Rev. Craig Tanksley, popular rector of St. Mark’s Anglican Church in Ocean Park, is retiring after 12 years at the church. Barb Walks photo.

Rev. Craig Tanksley, popular rector of St. Mark’s Anglican Church in Ocean Park, is retiring after 12 years at the church. Barb Walks photo.

Popular rector retires after 12 years with St. Mark’s Anglican Church

‘A good moment to step away,’ says Craig Tanksley

Rev. Craig Tanksley says he isn’t so much retiring as ‘re-firing’.

While the popular rector of St. Mark’s Anglican Church in Ocean Park is stepping down after 12 years with the parish, he said he’s viewing it as an opportunity to recharge and reinvigorate his commitment to serving God.

Tanksley conducted his last services at the church on Sunday, Jan. 19 – and, as he told Peace Arch News in a recent interview, will write finis to that particular chapter of his life by the end of this month.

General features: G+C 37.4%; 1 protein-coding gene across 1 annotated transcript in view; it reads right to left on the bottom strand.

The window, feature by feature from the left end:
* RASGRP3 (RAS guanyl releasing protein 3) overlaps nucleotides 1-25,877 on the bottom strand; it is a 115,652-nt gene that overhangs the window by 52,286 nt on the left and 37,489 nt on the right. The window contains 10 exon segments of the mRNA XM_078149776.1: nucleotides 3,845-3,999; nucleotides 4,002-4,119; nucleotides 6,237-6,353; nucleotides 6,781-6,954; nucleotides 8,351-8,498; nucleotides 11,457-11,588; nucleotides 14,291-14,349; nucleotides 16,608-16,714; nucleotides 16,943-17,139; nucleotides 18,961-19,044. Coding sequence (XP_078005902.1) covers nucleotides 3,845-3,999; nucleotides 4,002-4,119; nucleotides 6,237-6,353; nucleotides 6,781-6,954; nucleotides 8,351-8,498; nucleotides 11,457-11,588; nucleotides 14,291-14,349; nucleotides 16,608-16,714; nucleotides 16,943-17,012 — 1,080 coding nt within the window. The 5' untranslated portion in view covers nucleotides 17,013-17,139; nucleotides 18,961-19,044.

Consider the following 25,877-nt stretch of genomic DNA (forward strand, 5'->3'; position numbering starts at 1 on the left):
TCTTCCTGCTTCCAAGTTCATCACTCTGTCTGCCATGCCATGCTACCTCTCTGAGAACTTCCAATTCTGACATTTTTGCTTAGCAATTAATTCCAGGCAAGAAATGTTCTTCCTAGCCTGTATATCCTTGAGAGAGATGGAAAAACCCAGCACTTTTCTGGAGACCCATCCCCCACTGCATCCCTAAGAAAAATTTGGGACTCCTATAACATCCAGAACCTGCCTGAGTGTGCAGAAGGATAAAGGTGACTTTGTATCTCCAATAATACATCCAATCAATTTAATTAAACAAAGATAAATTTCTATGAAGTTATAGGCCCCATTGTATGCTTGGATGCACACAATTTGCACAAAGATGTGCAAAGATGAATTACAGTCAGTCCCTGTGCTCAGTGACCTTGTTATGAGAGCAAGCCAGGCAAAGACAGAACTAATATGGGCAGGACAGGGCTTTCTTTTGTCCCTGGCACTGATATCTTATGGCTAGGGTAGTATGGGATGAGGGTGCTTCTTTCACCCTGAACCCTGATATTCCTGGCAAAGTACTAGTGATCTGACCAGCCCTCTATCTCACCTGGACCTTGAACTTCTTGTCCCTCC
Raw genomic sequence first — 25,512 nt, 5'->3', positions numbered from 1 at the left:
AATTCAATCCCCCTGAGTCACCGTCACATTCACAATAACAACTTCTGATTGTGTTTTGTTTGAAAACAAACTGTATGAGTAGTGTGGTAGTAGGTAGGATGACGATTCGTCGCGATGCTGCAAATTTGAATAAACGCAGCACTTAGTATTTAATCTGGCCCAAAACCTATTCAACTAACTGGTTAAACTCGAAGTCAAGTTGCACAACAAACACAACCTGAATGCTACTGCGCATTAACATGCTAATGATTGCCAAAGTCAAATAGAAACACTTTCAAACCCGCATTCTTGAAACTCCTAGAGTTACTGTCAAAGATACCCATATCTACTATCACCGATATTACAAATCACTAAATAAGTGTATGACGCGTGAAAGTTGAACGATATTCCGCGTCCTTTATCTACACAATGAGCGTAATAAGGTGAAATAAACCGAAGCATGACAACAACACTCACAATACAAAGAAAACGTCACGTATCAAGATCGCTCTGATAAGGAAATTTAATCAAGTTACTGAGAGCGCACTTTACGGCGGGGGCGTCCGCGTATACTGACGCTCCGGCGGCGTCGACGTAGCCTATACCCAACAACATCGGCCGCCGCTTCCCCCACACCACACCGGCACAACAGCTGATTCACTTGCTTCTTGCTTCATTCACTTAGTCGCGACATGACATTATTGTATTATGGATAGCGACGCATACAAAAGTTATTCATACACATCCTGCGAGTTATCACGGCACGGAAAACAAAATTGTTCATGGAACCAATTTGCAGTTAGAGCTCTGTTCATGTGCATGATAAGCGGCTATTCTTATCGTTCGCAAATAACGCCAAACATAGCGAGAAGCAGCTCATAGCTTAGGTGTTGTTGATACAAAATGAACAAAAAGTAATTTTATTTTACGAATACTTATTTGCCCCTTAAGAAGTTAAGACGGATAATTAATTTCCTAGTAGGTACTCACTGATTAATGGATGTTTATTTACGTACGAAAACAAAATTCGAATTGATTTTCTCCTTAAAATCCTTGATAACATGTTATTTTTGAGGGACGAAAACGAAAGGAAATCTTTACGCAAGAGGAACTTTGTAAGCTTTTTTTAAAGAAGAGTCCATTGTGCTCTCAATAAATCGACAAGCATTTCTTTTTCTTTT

“I can’t believe how quickly time has gone by – it’s been a full and wonderful life,” he said.

Retirement for Anglican ministers is mandated at age 55, he said – “although you can extend that time by a year, and I’ve managed to extend it by half a year.”

Leaving a congregation in whose lives he has been deeply involved for so long will be hard, the affable clergyman admitted.

Also hard to follow will be the policy that, as a retiring minister, he must find another congregation to worship with – the etiquette is that continued presence of a minister at his former church can be viewed as interference with the ministry of whoever is chosen as his successor (at this writing, who will succeed him at St. Mark’s has not been finalized).